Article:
Documents to support decisions made during the Third Don Crossing project are considered “inadequate”, according to a new report.
The bridge, which opened in June, was delivered seven months behind schedule and £4 million over budget.
Problems arose during construction, such as unexpected utilities under the site and a design issue with bearings.
In September the city council’s audit, risk and scrutiny committee requested an internal audit into the contractual arrangements around the new bridge.
The report by David Hughes, the chief internal auditor, said there was “little documentation” detailing the decision making process during the tendering process or timescales for the project.
He stated: “The level of documentation available to support decisions made during the project is considered to be inadequate.”
SNP councillor Graham Dickson had raised concerns last year over how the council had found itself in a “situation” where the tendering process was just 40 days.
Copies of letters dated May 1, 2014, show there was to be a pre-tender site meeting on May 22, 2014, and completed bids had to be submitted by June 13 of that same year, allowing 46 days to do so. Mr Hughes said: “The Public Contracts (Scotland) Regulations 2012, which were in force at the time, provided for a minimum time limit for submission of tenders of 40 calendar days.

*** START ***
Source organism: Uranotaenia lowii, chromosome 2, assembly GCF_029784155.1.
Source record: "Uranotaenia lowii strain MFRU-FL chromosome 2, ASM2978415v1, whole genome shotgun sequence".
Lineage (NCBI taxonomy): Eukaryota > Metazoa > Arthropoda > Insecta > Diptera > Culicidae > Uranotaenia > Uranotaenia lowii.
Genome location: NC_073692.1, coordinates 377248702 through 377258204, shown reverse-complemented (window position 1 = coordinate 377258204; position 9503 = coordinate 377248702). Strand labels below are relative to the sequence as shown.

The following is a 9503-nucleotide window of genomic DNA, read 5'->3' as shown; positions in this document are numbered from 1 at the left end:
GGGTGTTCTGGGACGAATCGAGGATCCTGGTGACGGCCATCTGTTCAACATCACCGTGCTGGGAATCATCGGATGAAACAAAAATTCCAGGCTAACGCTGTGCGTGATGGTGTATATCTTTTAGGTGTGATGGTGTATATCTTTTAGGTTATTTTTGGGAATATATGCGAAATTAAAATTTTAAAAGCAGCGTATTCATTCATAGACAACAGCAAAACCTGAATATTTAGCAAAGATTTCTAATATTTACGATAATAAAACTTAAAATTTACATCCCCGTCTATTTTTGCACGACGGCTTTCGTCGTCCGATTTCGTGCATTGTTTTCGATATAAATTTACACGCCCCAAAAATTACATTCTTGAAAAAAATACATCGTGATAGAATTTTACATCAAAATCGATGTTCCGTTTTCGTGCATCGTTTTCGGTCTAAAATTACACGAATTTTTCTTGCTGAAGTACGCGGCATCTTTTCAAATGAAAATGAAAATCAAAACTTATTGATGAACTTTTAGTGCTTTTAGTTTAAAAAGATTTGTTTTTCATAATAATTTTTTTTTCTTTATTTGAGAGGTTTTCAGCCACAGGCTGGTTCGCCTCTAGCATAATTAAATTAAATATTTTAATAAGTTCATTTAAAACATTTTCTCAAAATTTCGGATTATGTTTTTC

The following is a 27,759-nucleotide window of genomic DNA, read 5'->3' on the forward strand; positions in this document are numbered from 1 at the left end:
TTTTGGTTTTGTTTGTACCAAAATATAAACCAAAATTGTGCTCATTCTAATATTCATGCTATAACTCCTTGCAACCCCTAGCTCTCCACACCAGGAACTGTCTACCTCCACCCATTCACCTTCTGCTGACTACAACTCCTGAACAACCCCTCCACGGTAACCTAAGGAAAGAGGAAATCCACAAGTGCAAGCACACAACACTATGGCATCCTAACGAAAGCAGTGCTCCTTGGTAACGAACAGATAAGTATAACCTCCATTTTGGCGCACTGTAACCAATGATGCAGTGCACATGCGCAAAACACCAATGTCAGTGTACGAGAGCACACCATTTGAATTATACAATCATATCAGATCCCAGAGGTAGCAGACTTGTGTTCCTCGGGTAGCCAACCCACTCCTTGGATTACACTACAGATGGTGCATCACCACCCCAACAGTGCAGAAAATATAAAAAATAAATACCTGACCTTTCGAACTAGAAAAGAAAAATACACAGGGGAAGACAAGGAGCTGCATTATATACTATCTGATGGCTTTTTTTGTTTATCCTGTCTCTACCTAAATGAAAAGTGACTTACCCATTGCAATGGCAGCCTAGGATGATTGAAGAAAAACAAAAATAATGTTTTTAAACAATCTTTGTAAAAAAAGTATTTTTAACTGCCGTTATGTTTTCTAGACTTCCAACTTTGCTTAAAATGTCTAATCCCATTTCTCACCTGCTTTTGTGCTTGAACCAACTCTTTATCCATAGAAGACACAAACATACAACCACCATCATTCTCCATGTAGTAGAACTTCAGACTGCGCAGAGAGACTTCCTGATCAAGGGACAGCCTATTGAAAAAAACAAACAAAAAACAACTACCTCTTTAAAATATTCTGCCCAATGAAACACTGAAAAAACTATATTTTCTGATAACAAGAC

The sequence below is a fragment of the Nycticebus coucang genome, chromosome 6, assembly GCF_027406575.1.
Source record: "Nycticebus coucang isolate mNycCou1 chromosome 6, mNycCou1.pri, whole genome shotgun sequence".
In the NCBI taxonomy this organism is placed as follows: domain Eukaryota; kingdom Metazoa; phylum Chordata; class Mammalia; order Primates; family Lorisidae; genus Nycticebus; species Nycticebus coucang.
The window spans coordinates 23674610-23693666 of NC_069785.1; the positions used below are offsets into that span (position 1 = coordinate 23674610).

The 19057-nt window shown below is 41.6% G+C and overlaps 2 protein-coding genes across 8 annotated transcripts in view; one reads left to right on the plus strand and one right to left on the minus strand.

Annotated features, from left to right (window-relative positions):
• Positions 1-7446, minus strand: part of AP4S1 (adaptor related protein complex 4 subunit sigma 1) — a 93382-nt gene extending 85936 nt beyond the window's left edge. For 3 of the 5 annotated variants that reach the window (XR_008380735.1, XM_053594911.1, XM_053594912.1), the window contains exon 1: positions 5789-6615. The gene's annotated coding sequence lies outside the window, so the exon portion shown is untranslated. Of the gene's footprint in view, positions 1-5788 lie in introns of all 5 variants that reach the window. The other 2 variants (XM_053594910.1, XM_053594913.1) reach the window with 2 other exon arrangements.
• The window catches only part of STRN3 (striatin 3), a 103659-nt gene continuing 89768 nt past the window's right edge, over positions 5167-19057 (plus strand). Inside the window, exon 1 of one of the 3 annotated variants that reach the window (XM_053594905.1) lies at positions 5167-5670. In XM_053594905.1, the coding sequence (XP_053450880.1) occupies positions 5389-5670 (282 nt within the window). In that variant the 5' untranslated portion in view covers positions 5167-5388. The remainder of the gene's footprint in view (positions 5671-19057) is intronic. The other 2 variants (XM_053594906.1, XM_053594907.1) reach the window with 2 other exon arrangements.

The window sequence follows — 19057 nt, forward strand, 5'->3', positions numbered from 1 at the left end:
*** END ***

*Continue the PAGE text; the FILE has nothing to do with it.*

“The independent consultant’s report highlights the risk of having what was considered to be a quick turnaround of tender documents issued, tenders received and evaluation carried out.”
But the report ultimately found, despite a lack of paperwork, there “appears to have been an appropriate level of scrutiny”.
It added: “In future, services will be working in collaboration with commercial and procurement services on such contracts and the head of commercial and procurement services has confirmed to internal audit that documenting the decision making process will be an important element of the process.”
The report will be considered on Thursday.